More than 200 curious locals crowded into a hangar at Wanaka Airport last Thursday to get a glimpse of Nasa’s super pressure balloon operation.
The “locals day” was held to give the public a chance to meet the scientists and other operations staff working on the programme, and to view the balloon payload for themselves.
Nasa office of communications associate chief Jeremy L. Eggers said the public response had been overwhelming and it was great to see so many interested in what Nasa was doing in Wanaka.
“We thought just a few [people] would trickle in but we had over 200 in the end,” he said.
“I think the public is taking a lot of pride in us being here.
“We feel obliged to explain what we are doing and to talk about this mission.”
Wanaka Airport operations manager Ralph Fegan said Nasa’s presence in the area was special as there were only seven sites in the world where the balloons were launched.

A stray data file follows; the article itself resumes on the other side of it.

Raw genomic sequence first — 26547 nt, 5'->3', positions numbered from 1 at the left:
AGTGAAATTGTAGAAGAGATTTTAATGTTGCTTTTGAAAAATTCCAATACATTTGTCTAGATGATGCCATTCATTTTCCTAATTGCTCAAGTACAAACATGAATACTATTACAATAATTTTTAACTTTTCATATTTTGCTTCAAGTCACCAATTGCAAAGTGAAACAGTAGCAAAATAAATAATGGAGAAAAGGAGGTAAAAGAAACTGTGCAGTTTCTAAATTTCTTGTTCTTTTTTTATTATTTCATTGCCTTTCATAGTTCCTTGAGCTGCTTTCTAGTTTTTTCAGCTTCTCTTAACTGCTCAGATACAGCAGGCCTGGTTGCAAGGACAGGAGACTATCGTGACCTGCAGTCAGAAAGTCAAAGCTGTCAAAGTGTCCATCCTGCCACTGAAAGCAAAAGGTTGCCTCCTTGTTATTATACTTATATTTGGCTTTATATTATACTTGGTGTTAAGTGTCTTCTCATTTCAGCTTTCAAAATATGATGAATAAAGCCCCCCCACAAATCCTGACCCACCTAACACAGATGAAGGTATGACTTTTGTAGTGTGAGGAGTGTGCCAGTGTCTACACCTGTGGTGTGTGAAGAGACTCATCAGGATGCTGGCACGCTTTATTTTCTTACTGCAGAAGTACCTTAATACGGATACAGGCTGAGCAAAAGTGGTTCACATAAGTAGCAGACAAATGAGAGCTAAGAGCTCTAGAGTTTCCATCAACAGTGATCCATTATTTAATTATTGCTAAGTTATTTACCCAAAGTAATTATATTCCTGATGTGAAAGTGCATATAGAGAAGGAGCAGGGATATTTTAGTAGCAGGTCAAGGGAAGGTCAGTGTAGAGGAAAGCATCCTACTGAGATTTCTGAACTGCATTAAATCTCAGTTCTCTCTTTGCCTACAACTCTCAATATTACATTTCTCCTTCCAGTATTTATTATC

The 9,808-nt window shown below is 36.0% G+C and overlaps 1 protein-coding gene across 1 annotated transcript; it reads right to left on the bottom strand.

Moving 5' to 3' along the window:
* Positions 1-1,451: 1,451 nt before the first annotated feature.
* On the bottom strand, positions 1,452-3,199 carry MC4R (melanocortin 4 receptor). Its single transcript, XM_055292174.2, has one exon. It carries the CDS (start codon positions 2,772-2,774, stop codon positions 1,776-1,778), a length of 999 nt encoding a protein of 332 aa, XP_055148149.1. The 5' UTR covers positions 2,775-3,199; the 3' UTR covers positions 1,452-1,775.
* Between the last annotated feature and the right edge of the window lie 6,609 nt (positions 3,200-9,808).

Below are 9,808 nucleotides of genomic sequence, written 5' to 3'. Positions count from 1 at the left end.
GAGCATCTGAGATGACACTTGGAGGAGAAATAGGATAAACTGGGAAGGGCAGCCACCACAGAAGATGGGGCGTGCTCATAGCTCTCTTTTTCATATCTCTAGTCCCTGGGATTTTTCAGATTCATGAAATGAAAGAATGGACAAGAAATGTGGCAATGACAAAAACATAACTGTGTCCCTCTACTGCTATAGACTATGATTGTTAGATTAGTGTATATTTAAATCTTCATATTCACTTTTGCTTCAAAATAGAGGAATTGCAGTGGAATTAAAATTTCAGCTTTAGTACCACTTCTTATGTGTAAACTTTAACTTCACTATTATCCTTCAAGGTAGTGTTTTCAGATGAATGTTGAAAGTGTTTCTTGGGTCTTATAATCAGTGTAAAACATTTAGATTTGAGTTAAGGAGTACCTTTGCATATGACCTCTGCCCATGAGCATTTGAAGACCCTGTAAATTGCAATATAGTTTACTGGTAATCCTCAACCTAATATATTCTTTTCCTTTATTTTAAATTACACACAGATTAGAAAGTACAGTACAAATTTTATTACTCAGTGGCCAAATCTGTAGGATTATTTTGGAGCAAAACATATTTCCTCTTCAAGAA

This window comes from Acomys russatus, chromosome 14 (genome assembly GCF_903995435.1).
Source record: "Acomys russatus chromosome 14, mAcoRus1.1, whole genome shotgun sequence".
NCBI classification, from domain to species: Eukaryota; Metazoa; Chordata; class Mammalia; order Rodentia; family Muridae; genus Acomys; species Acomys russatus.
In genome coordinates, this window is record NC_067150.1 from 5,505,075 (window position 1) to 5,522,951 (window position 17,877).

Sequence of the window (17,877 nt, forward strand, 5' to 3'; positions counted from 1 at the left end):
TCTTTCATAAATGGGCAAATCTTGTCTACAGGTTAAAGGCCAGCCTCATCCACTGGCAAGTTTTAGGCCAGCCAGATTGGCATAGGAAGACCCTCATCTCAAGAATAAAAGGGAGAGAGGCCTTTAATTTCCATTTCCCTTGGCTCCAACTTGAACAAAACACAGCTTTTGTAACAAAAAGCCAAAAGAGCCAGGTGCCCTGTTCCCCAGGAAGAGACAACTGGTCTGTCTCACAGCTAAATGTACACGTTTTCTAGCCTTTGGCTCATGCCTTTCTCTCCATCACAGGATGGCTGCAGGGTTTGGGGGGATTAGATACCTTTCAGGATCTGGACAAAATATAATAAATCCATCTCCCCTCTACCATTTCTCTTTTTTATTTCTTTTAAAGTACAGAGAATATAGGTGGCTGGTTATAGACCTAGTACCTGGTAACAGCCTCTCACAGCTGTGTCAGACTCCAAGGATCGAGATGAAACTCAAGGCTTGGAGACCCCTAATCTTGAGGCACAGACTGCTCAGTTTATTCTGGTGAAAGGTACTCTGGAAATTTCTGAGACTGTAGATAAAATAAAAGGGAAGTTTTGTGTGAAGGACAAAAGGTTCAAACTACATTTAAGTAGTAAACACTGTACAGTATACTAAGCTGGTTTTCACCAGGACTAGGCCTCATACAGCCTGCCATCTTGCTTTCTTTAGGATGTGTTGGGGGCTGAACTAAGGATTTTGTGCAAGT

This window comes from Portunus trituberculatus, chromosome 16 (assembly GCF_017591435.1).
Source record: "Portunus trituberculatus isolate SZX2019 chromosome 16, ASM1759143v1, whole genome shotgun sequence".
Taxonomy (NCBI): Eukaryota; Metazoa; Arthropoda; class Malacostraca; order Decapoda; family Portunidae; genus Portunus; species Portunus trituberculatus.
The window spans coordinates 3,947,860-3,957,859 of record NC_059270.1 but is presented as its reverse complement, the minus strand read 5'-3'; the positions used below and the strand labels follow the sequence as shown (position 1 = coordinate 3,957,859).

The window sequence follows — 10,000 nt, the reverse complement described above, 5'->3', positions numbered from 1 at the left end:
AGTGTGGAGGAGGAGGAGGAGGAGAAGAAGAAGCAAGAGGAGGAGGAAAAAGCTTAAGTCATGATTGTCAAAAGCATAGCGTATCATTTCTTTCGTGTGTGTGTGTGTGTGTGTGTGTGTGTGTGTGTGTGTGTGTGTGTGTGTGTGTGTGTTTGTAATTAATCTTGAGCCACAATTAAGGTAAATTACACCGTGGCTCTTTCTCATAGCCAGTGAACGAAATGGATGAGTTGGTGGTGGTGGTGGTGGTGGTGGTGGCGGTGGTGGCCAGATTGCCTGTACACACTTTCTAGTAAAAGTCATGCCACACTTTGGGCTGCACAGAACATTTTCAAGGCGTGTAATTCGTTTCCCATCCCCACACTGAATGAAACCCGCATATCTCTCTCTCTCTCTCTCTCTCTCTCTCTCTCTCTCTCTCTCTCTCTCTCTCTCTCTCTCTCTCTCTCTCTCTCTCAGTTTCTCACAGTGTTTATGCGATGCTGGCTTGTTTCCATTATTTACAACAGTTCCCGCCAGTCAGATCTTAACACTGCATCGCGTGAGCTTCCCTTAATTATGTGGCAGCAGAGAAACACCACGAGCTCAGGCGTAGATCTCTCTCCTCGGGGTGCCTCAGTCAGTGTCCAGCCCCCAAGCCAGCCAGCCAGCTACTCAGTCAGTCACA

Wanaka received a lot of publicity though international interest in the balloons, he said.
Mr Fegan said having Nasa based at the airport had been beneficial not only for the region and its economy but also on a personal level for many airport staff and local people.
Because the balloon programme had been based in Wanaka for the past three years, a number of links and friendships had been made.
Earlier this year, Nasa committed to its Wanaka launch site for up to 10 years in a deal with the airport.
This year, the balloon will be carrying a high-energy cosmic ray particle astrophysics payload that will test a fluorescence detector and its supporting technologies.
The launch window for the balloon is scheduled for late March-early April.
No precise date could be given because the launch was subject to wind conditions.